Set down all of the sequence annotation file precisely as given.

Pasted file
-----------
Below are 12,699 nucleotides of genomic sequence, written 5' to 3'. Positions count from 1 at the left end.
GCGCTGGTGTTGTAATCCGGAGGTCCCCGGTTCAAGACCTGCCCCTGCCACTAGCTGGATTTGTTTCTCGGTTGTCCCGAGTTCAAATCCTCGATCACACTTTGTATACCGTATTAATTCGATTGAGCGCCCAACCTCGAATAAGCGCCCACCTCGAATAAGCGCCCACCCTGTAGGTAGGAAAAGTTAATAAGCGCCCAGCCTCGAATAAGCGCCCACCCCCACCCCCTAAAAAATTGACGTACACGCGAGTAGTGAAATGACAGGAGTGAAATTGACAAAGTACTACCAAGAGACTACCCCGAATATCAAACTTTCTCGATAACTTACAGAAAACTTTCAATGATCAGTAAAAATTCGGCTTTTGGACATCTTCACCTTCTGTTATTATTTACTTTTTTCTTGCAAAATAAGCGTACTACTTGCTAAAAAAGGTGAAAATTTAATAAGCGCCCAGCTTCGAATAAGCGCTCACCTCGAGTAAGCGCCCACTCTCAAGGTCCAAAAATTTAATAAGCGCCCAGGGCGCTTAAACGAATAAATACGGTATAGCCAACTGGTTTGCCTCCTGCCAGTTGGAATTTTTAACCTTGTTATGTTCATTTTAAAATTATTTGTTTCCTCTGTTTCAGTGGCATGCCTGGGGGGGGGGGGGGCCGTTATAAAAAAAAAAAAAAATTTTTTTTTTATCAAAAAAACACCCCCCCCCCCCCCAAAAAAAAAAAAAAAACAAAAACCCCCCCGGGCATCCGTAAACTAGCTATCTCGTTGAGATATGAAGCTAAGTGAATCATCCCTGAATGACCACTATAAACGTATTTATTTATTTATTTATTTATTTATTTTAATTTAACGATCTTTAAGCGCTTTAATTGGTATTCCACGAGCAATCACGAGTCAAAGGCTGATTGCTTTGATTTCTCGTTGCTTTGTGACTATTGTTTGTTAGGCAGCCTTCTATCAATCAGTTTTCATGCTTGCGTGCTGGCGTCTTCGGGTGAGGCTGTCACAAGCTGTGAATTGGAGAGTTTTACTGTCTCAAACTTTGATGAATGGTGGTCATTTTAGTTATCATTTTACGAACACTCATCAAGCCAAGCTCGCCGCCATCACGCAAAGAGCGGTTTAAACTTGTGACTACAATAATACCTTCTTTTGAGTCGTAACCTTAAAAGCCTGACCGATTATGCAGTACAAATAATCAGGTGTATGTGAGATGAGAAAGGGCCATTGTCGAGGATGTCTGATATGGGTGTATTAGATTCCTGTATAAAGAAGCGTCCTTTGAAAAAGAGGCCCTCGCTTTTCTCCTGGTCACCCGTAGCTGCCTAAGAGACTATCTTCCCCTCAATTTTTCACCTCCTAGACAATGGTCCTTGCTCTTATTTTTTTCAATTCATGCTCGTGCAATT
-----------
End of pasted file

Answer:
Below are 12,699 nucleotides of genomic sequence, written 5' to 3'. Positions count from 1 at the left end.
GCGCTGGTGTTGTAATCCGGAGGTCCCCGGTTCAAGACCTGCCCCTGCCACTAGCTGGATTTGTTTCTCGGTTGTCCCGAGTTCAAATCCTCGATCACACTTTGTATACCGTATTAATTCGATTGAGCGCCCAACCTCGAATAAGCGCCCACCTCGAATAAGCGCCCACCCTGTAGGTAGGAAAAGTTAATAAGCGCCCAGCCTCGAATAAGCGCCCACCCCCACCCCCTAAAAAATTGACGTACACGCGAGTAGTGAAATGACAGGAGTGAAATTGACAAAGTACTACCAAGAGACTACCCCGAATATCAAACTTTCTCGATAACTTACAGAAAACTTTCAATGATCAGTAAAAATTCGGCTTTTGGACATCTTCACCTTCTGTTATTATTTACTTTTTTCTTGCAAAATAAGCGTACTACTTGCTAAAAAAGGTGAAAATTTAATAAGCGCCCAGCTTCGAATAAGCGCTCACCTCGAGTAAGCGCCCACTCTCAAGGTCCAAAAATTTAATAAGCGCCCAGGGCGCTTAAACGAATAAATACGGTATAGCCAACTGGTTTGCCTCCTGCCAGTTGGAATTTTTAACCTTGTTATGTTCATTTTAAAATTATTTGTTTCCTCTGTTTCAGTGGCATGCCTGGGGGGGGGGGGGGCCGTTATAAAAAAAAAAAAAAATTTTTTTTTTATCAAAAAAACACCCCCCCCCCCCCCAAAAAAAAAAAAAAAACAAAAACCCCCCCGGGCATCCGTAAACTAGCTATCTCGTTGAGATATGAAGCTAAGTGAATCATCCCTGAATGACCACTATAAACGTATTTATTTATTTATTTATTTATTTATTTTAATTTAACGATCTTTAAGCGCTTTAATTGGTATTCCACGAGCAATCACGAGTCAAAGGCTGATTGCTTTGATTTCTCGTTGCTTTGTGACTATTGTTTGTTAGGCAGCCTTCTATCAATCAGTTTTCATGCTTGCGTGCTGGCGTCTTCGGGTGAGGCTGTCACAAGCTGTGAATTGGAGAGTTTTACTGTCTCAAACTTTGATGAATGGTGGTCATTTTAGTTATCATTTTACGAACACTCATCAAGCCAAGCTCGCCGCCATCACGCAAAGAGCGGTTTAAACTTGTGACTACAATAATACCTTCTTTTGAGTCGTAACCTTAAAAGCCTGACCGATTATGCAGTACAAATAATCAGGTGTATGTGAGATGAGAAAGGGCCATTGTCGAGGATGTCTGATATGGGTGTATTAGATTCCTGTATAAAGAAGCGTCCTTTGAAAAAGAGGCCCTCGCTTTTCTCCTGGTCACCCGTAGCTGCCTAAGAGACTATCTTCCCCTCAATTTTTCACCTCCTAGACAATGGTCCTTGCTCTTATTTTTTTCAATTCATGCTCGTGCAATT